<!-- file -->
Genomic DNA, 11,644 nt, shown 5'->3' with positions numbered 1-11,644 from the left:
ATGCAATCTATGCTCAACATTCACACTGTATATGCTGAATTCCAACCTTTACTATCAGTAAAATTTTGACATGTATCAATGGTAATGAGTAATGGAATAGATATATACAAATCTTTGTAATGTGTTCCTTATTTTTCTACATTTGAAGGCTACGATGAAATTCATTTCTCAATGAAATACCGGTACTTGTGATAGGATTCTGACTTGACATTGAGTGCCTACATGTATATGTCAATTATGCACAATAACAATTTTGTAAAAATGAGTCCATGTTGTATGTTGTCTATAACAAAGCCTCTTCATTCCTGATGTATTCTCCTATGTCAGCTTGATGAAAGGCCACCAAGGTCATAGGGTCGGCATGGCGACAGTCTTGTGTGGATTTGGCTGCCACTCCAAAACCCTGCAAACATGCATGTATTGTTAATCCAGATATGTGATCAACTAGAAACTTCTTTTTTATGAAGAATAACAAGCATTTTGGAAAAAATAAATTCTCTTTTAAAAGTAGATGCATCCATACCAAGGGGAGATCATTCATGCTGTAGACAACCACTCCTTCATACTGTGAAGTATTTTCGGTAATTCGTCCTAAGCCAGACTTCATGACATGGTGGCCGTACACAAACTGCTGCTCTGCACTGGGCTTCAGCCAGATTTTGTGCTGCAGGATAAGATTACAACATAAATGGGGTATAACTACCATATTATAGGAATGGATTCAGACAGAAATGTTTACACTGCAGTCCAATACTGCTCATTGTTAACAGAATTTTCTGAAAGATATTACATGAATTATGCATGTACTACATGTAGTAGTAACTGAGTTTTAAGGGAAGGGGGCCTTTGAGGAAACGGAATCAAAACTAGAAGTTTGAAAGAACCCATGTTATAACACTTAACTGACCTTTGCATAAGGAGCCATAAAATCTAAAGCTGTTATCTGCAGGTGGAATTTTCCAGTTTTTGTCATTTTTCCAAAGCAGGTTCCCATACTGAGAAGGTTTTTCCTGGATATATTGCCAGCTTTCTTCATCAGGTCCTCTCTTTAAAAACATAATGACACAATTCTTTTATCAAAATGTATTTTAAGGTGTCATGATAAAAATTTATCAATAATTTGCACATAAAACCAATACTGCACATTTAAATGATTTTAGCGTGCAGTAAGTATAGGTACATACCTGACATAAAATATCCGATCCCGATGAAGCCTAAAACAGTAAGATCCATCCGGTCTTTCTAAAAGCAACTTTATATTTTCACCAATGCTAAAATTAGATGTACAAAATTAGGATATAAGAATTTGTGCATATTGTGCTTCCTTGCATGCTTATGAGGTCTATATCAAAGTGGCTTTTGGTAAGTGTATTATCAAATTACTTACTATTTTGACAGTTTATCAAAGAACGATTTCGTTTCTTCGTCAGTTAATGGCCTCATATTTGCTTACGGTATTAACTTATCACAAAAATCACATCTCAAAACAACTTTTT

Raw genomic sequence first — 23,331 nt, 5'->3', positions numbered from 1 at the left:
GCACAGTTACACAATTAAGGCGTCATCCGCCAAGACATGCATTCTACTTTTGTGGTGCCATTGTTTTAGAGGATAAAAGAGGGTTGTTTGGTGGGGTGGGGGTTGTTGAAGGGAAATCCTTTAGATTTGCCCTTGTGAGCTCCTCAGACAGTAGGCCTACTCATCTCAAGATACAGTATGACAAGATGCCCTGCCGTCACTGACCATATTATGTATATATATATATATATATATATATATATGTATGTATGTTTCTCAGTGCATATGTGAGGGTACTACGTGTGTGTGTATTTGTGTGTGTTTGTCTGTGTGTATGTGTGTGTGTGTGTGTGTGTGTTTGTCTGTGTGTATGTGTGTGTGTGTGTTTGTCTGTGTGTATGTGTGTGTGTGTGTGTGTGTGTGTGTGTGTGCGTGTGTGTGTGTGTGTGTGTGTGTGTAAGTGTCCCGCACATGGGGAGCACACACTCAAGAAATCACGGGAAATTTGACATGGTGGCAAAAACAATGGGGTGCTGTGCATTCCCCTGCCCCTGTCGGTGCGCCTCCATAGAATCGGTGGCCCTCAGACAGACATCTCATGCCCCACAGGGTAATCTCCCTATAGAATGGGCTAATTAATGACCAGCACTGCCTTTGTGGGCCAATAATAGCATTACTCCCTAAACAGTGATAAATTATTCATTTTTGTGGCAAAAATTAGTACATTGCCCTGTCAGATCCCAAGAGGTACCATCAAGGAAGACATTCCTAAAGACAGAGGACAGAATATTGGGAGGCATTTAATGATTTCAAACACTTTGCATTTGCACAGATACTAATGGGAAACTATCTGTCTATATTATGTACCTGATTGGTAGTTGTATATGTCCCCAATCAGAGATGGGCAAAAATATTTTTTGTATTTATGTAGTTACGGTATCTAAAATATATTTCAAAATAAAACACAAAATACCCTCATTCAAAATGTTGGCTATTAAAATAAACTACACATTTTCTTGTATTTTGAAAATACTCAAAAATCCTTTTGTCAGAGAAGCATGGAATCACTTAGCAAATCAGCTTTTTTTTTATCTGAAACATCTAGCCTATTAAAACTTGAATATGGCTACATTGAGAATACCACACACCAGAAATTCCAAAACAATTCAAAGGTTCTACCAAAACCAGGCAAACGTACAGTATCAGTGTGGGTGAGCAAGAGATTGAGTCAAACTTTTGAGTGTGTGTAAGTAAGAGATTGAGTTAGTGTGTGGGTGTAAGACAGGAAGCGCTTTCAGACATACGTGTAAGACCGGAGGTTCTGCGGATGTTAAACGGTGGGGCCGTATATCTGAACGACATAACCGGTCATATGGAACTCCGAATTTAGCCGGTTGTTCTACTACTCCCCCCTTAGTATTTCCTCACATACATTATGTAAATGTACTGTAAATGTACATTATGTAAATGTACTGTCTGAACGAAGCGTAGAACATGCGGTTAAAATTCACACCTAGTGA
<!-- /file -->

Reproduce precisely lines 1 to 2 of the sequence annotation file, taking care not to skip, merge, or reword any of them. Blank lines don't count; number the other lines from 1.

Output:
Genomic DNA, 11,644 nt, shown 5'->3' with positions numbered 1-11,644 from the left:
ATGCAATCTATGCTCAACATTCACACTGTATATGCTGAATTCCAACCTTTACTATCAGTAAAATTTTGACATGTATCAATGGTAATGAGTAATGGAATAGATATATACAAATCTTTGTAATGTGTTCCTTATTTTTCTACATTTGAAGGCTACGATGAAATTCATTTCTCAATGAAATACCGGTACTTGTGATAGGATTCTGACTTGACATTGAGTGCCTACATGTATATGTCAATTATGCACAATAACAATTTTGTAAAAATGAGTCCATGTTGTATGTTGTCTATAACAAAGCCTCTTCATTCCTGATGTATTCTCCTATGTCAGCTTGATGAAAGGCCACCAAGGTCATAGGGTCGGCATGGCGACAGTCTTGTGTGGATTTGGCTGCCACTCCAAAACCCTGCAAACATGCATGTATTGTTAATCCAGATATGTGATCAACTAGAAACTTCTTTTTTATGAAGAATAACAAGCATTTTGGAAAAAATAAATTCTCTTTTAAAAGTAGATGCATCCATACCAAGGGGAGATCATTCATGCTGTAGACAACCACTCCTTCATACTGTGAAGTATTTTCGGTAATTCGTCCTAAGCCAGACTTCATGACATGGTGGCCGTACACAAACTGCTGCTCTGCACTGGGCTTCAGCCAGATTTTGTGCTGCAGGATAAGATTACAACATAAATGGGGTATAACTACCATATTATAGGAATGGATTCAGACAGAAATGTTTACACTGCAGTCCAATACTGCTCATTGTTAACAGAATTTTCTGAAAGATATTACATGAATTATGCATGTACTACATGTAGTAGTAACTGAGTTTTAAGGGAAGGGGGCCTTTGAGGAAACGGAATCAAAACTAGAAGTTTGAAAGAACCCATGTTATAACACTTAACTGACCTTTGCATAAGGAGCCATAAAATCTAAAGCTGTTATCTGCAGGTGGAATTTTCCAGTTTTTGTCATTTTTCCAAAGCAGGTTCCCATACTGAGAAGGTTTTTCCTGGATATATTGCCAGCTTTCTTCATCAGGTCCTCTCTTTAAAAACATAATGACACAATTCTTTTATCAAAATGTATTTTAAGGTGTCATGATAAAAATTTATCAATAATTTGCACATAAAACCAATACTGCACATTTAAATGATTTTAGCGTGCAGTAAGTATAGGTACATACCTGACATAAAATATCCGATCCCGATGAAGCCTAAAACAGTAAGATCCATCCGGTCTTTCTAAAAGCAACTTTATATTTTCACCAATGCTAAAATTAGATGTACAAAATTAGGATATAAGAATTTGTGCATATTGTGCTTCCTTGCATGCTTATGAGGTCTATATCAAAGTGGCTTTTGGTAAGTGTATTATCAAATTACTTACTATTTTGACAGTTTATCAAAGAACGATTTCGTTTCTTCGTCAGTTAATGGCCTCATATTTGCTTACGGTATTAACTTATCACAAAAATCACATCTCAAAACAACTTTTT